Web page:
Strategic political emphasis, strategic capabilities and uncertainty: An exploratory assessment of managers in the United States

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© 2015, © Emerald Group Publishing Limited. Purpose – With heightened regulations in many nations, increasing political influence, greater emphasis on government-business partnerships, and the rapid development of emerging markets, the notion of nonmarket strategy (NMS) is now widely viewed as a key component of a firm’s overall strategic orientation. The purpose of this paper is to investigate factors associated with strategic political emphasis (SPE), a key part of NMS. Design/methodology/approach – A survey instrument including items related to competitive strategy, environmental uncertainty, strategic capability, performance, and SPE was administered to 275 managers in the USA. Strategy along Porter’s typology, strategic capabilities, uncertainty, and performance were measured via existing scales. Items were created to assess SPE. Findings – Managers in firms with greater SPE also reported greater uncertainty about competition and markets, and lower capabilities with regard to management and technology. Managers in organizations with weaker market orientations (MOs) – including greater uncertainty about competition and markets, and lower capabilities in management and technology – emphasized greater SPE. Managers reporting lower capability levels in their firms were more likely to report higher SPE and to have increased SPE in the last decade. Select uncertainties and capabilities – not competitive strategy per se – appears to have prompted an increase in SPE in these firms. Originality/value – An effective NMS is vital from the perspectives of both profit maximization for shareholders and the satisfaction of broader, social objectives. However, many executives are trained to excel in the market arena and may not have the skill set and temperament necessary for success in NMS and specifically, the political arena. Moreover, SPE and market strategies are not always consistent, challenging executives to integrate and balance the two orientations.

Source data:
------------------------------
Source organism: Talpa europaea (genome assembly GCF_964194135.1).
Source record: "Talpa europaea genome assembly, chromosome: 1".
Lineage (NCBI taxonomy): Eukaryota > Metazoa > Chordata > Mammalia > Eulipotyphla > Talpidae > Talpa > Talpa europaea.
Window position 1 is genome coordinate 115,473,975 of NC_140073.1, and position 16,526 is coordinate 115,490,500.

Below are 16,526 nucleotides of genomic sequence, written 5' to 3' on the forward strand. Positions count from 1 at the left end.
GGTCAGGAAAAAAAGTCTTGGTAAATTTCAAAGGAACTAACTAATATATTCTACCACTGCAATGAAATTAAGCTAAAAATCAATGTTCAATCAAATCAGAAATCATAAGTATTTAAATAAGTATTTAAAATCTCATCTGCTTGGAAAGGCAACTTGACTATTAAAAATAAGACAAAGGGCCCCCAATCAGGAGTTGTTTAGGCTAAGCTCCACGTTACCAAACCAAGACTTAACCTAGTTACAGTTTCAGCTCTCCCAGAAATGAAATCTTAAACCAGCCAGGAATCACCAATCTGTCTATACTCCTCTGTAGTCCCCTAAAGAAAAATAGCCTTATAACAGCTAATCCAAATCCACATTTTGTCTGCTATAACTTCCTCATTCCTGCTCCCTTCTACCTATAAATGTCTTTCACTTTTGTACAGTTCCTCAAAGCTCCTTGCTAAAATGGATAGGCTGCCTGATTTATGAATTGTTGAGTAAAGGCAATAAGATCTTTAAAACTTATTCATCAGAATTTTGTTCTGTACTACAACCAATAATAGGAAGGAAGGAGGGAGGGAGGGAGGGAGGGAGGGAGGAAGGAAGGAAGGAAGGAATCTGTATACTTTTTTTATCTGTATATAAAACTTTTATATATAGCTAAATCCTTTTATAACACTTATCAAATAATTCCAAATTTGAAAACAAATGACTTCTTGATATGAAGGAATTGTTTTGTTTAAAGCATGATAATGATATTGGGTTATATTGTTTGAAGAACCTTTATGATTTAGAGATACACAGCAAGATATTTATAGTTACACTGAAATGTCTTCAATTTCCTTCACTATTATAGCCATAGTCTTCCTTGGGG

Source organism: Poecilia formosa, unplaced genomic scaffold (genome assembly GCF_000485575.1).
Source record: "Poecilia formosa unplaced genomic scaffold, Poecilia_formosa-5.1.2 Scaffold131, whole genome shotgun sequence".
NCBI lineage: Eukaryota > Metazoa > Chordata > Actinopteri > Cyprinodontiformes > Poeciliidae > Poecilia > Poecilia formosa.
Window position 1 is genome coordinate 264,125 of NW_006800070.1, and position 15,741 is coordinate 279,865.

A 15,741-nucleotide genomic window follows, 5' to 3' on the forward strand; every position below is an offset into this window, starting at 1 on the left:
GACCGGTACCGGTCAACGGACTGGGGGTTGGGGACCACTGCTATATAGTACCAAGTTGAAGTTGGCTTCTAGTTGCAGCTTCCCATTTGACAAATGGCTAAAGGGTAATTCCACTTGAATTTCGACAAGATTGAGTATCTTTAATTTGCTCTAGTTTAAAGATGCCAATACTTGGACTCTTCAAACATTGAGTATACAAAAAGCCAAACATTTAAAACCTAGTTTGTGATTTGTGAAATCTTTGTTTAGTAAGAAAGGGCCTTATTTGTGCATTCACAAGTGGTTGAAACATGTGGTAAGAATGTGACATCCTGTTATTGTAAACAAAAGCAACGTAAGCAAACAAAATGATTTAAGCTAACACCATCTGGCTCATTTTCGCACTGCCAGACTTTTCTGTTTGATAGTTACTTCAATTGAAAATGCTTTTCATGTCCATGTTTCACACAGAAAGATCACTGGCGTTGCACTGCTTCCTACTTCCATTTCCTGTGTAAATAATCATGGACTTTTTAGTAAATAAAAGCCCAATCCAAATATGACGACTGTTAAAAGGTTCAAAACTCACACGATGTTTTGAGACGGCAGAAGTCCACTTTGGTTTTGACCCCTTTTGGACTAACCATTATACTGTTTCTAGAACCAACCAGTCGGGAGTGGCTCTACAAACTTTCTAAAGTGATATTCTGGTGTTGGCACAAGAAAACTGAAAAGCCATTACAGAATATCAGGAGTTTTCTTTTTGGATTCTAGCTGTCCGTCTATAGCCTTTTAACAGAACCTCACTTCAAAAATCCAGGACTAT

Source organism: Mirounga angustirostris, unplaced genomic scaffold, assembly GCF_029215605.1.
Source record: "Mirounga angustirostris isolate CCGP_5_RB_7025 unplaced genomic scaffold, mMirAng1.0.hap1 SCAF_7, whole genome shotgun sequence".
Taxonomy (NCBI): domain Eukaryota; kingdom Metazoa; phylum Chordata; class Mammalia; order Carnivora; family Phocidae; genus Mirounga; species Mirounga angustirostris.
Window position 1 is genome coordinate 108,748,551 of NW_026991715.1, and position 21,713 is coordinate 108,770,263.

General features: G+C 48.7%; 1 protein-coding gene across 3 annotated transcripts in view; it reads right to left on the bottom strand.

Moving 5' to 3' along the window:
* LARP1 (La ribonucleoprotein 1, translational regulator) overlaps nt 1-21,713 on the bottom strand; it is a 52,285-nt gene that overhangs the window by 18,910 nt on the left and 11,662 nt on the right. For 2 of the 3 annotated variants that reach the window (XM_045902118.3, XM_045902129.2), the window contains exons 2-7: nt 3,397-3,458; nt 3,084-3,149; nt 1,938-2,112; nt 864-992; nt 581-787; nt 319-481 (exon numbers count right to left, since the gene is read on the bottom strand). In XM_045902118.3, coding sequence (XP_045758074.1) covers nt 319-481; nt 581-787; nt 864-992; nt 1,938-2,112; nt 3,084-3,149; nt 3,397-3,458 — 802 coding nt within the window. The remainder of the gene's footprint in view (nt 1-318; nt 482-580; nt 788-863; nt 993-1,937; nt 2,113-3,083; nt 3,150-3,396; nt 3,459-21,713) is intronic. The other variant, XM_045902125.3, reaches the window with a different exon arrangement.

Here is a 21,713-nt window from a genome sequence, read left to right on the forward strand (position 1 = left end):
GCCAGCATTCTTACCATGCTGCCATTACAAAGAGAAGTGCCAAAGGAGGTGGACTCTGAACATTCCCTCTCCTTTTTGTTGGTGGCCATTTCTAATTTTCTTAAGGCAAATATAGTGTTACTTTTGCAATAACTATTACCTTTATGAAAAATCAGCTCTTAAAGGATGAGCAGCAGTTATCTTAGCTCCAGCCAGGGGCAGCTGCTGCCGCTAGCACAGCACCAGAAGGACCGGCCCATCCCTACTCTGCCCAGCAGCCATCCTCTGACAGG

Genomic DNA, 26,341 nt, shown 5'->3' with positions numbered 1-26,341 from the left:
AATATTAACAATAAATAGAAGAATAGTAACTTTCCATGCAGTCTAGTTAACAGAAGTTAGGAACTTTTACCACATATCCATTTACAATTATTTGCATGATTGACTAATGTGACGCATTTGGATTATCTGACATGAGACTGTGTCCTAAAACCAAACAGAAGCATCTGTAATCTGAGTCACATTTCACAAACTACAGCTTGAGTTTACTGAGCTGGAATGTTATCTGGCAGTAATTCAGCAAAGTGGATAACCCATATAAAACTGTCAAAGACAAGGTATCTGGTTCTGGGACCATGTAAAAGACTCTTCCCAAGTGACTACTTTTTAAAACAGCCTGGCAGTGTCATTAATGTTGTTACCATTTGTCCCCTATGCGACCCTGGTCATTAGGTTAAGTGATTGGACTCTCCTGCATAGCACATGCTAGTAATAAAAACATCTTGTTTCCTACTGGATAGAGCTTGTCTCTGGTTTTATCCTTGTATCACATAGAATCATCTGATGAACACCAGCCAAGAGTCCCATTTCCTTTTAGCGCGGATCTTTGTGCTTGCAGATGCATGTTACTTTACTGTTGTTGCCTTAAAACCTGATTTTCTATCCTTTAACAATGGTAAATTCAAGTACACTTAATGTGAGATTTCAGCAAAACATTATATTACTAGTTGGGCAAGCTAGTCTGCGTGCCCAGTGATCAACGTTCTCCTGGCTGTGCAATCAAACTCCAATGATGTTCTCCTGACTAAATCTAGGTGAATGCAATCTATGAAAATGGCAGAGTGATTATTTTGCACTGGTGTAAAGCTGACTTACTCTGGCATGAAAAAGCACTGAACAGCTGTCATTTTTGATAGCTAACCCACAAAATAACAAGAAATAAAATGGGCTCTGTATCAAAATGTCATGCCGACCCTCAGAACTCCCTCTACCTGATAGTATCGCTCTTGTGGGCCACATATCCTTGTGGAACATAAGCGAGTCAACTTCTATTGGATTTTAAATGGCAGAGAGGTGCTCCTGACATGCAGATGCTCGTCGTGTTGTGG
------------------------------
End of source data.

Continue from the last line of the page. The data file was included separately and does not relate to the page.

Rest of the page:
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Journal of Strategy and Management

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